Dog Gone it America, Read!

Read America! By Parker A. Poodle™ Hello, Alexandria!  I, Parker A. Poodle, am reporting from the backseat of my mistress’ car. We have just crossed the 14th Street Bridge en route to The White House. Massachusetts-er John Adams—slaveless property owner, husband of Abigail, father of three and dog owner of two—was the first President to […]

George Washington’s Death and Holiday

by Sarah Becker ©2017 George Washington’s Death and Holiday “Remembering that all must die…I hope you will bear the misfortune with that fortitude and complacency of mind, that become a man and a Christian,” General George Washington wrote in 1777.  Washington died at home on December 14, 1799, at age 67.  His death surprised the […]

The Content of Character

©2017 Sarah Becker The Content of Character         “It is your character, and your character alone, that will make your life happy or unhappy,” John McCain wrote with Alexandrian Mark Salter in Character is Destiny. “That is all that really passes for destiny. And you choose it.” McCain, a former Navy flier […]

War & Remembrance

By Sarah Becker War & Remembrance Conflict is often remembered by the men and women who cared: for the home front during war; for comrades and soldiers including burials, for the disabled and others. During the Revolutionary War Martha Washington successfully served as the public face of a women’s fund-raising campaign, a national campaign to […]

Steamboats: Rumsey and Fulton

Steamboats: Rumsey and Fulton By Sarah Becker © 2017 The discovery of the Mariner’s Compass Gave Commerce to the World…and the Introduction of the Creative System of Canals…will Give an Agricultural Polish To every Acre of America,” artist turned inventor Robert Fulton wrote President George Washington in 1796. Fulton, born in Pennsylvania, moved to London […]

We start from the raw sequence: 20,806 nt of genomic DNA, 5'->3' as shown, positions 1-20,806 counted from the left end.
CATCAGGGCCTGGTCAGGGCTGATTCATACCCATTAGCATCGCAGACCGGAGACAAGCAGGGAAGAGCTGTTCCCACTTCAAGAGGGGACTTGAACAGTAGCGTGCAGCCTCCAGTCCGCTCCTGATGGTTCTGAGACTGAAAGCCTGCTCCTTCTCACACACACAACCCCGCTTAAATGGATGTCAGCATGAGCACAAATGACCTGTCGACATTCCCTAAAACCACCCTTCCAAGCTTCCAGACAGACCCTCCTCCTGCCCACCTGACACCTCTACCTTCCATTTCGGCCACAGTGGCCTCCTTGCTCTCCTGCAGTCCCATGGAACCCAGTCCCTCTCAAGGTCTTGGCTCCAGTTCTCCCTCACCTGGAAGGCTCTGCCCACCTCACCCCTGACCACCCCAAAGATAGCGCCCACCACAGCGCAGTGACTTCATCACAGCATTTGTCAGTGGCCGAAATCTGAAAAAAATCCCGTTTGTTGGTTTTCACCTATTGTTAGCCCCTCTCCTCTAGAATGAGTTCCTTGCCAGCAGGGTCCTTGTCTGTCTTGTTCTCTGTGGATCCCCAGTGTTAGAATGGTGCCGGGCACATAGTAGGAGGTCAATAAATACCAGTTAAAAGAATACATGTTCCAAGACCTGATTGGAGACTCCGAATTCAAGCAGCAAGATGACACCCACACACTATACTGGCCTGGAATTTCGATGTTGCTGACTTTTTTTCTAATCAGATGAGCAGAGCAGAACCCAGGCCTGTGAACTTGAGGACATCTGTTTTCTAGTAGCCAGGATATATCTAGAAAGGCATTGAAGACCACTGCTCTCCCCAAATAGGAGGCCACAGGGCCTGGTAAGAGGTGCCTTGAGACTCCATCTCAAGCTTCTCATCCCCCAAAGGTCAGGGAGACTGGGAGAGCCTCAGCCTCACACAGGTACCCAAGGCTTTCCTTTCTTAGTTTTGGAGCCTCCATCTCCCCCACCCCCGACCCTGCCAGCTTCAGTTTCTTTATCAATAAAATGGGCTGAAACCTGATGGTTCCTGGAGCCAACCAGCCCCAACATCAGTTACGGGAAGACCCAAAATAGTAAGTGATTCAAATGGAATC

Alexander Hamilton

By Sarah Becker © 2016 “Alexander Hamilton spoke in paragraphs,” 36 year-old playwright, composer, and actor Lin-Manuel Miranda told 60-Minutes.  Miranda’s Broadway musical Hamilton is New York’s hottest new show.  Who-da thunk an 18th century politician of Hamilton’s type capable of drawing record-setting crowds?  Former Secretary of State Thomas Jefferson, a Democratic-Republican, did not think […]

The American Whiskey Trail

History – The American Whiskey Trail by © 2016 Sarah Becker How do lawyers and historians pass their respective bar exams? Lawyers mostly study hard. Spirited historians sip booze. The American Whiskey Trail, championed by the Distilled Spirits Council of the United States, includes local sites such as George Washington’s Mount Vernon Distillery and Gadsby’s […]

History of the Flag

June begins my 20th year with the Old Town Crier and 228 columns later another begins…In celebration of Flag Day 2013 the Museum of the American Revolution replicated the American silk standard that marked Revolutionary War General George Washington’s presence on the battlefield. His Headquarters Flag, with its 13 stars, stood witness to the most […]

History: Slavery

For centuries slavery has been common among African tribes. Black slaves, usually taken captive during war, were bought and sold to enhance a leader’s wealth. Bartering for human capital is an age-old practice some African countries still practice today. Portuguese sailors, European sailors brought the first Africans to the New World. The voyage to America […]

Washington and Religion

George Washington, the great-great grandson of Anglican pastor Lawrence Washington, was “always a strict and decorous observer of the Sabbath.” Born February 22, 1732 he thought the only Being a citizen had to answer in terms of religion was God. Evangelical George Whitefield and the first Great Awakening made little impression. “You doubtless remember, that […]